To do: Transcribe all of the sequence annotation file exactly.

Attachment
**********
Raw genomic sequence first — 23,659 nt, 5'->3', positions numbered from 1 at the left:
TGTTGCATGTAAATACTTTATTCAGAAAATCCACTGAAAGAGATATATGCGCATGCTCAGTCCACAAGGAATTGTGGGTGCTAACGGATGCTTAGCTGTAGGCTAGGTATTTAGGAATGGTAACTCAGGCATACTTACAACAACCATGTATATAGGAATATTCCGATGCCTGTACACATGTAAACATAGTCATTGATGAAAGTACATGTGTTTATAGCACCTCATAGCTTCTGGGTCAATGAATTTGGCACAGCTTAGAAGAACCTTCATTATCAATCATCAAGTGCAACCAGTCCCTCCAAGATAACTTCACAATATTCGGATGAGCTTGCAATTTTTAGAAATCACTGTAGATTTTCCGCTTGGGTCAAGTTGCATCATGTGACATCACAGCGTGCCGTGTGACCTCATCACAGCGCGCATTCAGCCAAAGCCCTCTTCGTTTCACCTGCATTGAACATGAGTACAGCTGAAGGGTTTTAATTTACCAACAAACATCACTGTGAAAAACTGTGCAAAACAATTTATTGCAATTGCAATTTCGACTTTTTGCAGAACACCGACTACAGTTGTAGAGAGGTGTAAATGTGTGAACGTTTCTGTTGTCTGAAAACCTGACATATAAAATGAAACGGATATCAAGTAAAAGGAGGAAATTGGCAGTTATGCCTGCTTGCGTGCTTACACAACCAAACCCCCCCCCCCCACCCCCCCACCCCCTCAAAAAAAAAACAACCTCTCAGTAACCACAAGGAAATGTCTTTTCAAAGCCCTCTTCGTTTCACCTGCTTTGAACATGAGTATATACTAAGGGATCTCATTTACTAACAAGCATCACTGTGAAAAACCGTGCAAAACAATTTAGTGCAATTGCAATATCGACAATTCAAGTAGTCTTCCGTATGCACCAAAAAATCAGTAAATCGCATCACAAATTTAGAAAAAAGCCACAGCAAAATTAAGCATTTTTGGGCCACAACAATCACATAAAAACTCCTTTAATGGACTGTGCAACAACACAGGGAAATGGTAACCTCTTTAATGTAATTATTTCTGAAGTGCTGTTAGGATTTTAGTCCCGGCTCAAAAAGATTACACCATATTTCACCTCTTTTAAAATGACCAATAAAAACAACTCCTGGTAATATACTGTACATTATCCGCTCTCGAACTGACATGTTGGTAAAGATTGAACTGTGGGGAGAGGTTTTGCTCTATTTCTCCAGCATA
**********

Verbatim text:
Raw genomic sequence first — 23,659 nt, 5'->3', positions numbered from 1 at the left:
TGTTGCATGTAAATACTTTATTCAGAAAATCCACTGAAAGAGATATATGCGCATGCTCAGTCCACAAGGAATTGTGGGTGCTAACGGATGCTTAGCTGTAGGCTAGGTATTTAGGAATGGTAACTCAGGCATACTTACAACAACCATGTATATAGGAATATTCCGATGCCTGTACACATGTAAACATAGTCATTGATGAAAGTACATGTGTTTATAGCACCTCATAGCTTCTGGGTCAATGAATTTGGCACAGCTTAGAAGAACCTTCATTATCAATCATCAAGTGCAACCAGTCCCTCCAAGATAACTTCACAATATTCGGATGAGCTTGCAATTTTTAGAAATCACTGTAGATTTTCCGCTTGGGTCAAGTTGCATCATGTGACATCACAGCGTGCCGTGTGACCTCATCACAGCGCGCATTCAGCCAAAGCCCTCTTCGTTTCACCTGCATTGAACATGAGTACAGCTGAAGGGTTTTAATTTACCAACAAACATCACTGTGAAAAACTGTGCAAAACAATTTATTGCAATTGCAATTTCGACTTTTTGCAGAACACCGACTACAGTTGTAGAGAGGTGTAAATGTGTGAACGTTTCTGTTGTCTGAAAACCTGACATATAAAATGAAACGGATATCAAGTAAAAGGAGGAAATTGGCAGTTATGCCTGCTTGCGTGCTTACACAACCAAACCCCCCCCCCCCACCCCCCCACCCCCTCAAAAAAAAAACAACCTCTCAGTAACCACAAGGAAATGTCTTTTCAAAGCCCTCTTCGTTTCACCTGCTTTGAACATGAGTATATACTAAGGGATCTCATTTACTAACAAGCATCACTGTGAAAAACCGTGCAAAACAATTTAGTGCAATTGCAATATCGACAATTCAAGTAGTCTTCCGTATGCACCAAAAAATCAGTAAATCGCATCACAAATTTAGAAAAAAGCCACAGCAAAATTAAGCATTTTTGGGCCACAACAATCACATAAAAACTCCTTTAATGGACTGTGCAACAACACAGGGAAATGGTAACCTCTTTAATGTAATTATTTCTGAAGTGCTGTTAGGATTTTAGTCCCGGCTCAAAAAGATTACACCATATTTCACCTCTTTTAAAATGACCAATAAAAACAACTCCTGGTAATATACTGTACATTATCCGCTCTCGAACTGACATGTTGGTAAAGATTGAACTGTGGGGAGAGGTTTTGCTCTATTTCTCCAGCATA